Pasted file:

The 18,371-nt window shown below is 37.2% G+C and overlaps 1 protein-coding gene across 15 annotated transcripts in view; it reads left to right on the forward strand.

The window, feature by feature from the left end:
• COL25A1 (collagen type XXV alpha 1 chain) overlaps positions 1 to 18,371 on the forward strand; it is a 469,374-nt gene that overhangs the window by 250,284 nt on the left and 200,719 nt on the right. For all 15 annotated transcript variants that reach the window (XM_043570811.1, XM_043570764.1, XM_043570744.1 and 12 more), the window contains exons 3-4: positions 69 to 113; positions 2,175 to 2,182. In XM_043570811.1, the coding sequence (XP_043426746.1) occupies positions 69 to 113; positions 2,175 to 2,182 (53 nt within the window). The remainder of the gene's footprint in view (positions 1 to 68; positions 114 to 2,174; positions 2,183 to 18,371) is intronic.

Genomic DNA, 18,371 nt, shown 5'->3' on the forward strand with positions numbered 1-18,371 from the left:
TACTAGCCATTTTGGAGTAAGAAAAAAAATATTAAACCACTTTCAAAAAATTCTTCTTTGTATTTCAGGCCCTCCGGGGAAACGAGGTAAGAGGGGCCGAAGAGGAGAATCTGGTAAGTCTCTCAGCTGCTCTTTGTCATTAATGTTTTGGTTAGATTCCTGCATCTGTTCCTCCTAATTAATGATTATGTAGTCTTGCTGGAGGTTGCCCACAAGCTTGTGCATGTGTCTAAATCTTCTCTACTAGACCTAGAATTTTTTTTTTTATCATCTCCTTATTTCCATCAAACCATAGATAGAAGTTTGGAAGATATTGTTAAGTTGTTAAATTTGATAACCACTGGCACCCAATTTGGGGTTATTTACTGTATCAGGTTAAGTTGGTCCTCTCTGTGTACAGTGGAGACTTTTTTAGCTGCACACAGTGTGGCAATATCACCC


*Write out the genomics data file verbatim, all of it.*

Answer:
The 18,371-nt window shown below is 37.2% G+C and overlaps 1 protein-coding gene across 15 annotated transcripts in view; it reads left to right on the forward strand.

The window, feature by feature from the left end:
• COL25A1 (collagen type XXV alpha 1 chain) overlaps positions 1 to 18,371 on the forward strand; it is a 469,374-nt gene that overhangs the window by 250,284 nt on the left and 200,719 nt on the right. For all 15 annotated transcript variants that reach the window (XM_043570811.1, XM_043570764.1, XM_043570744.1 and 12 more), the window contains exons 3-4: positions 69 to 113; positions 2,175 to 2,182. In XM_043570811.1, the coding sequence (XP_043426746.1) occupies positions 69 to 113; positions 2,175 to 2,182 (53 nt within the window). The remainder of the gene's footprint in view (positions 1 to 68; positions 114 to 2,174; positions 2,183 to 18,371) is intronic.

Genomic DNA, 18,371 nt, shown 5'->3' on the forward strand with positions numbered 1-18,371 from the left:
TACTAGCCATTTTGGAGTAAGAAAAAAAATATTAAACCACTTTCAAAAAATTCTTCTTTGTATTTCAGGCCCTCCGGGGAAACGAGGTAAGAGGGGCCGAAGAGGAGAATCTGGTAAGTCTCTCAGCTGCTCTTTGTCATTAATGTTTTGGTTAGATTCCTGCATCTGTTCCTCCTAATTAATGATTATGTAGTCTTGCTGGAGGTTGCCCACAAGCTTGTGCATGTGTCTAAATCTTCTCTACTAGACCTAGAATTTTTTTTTTTATCATCTCCTTATTTCCATCAAACCATAGATAGAAGTTTGGAAGATATTGTTAAGTTGTTAAATTTGATAACCACTGGCACCCAATTTGGGGTTATTTACTGTATCAGGTTAAGTTGGTCCTCTCTGTGTACAGTGGAGACTTTTTTAGCTGCACACAGTGTGGCAATATCACCC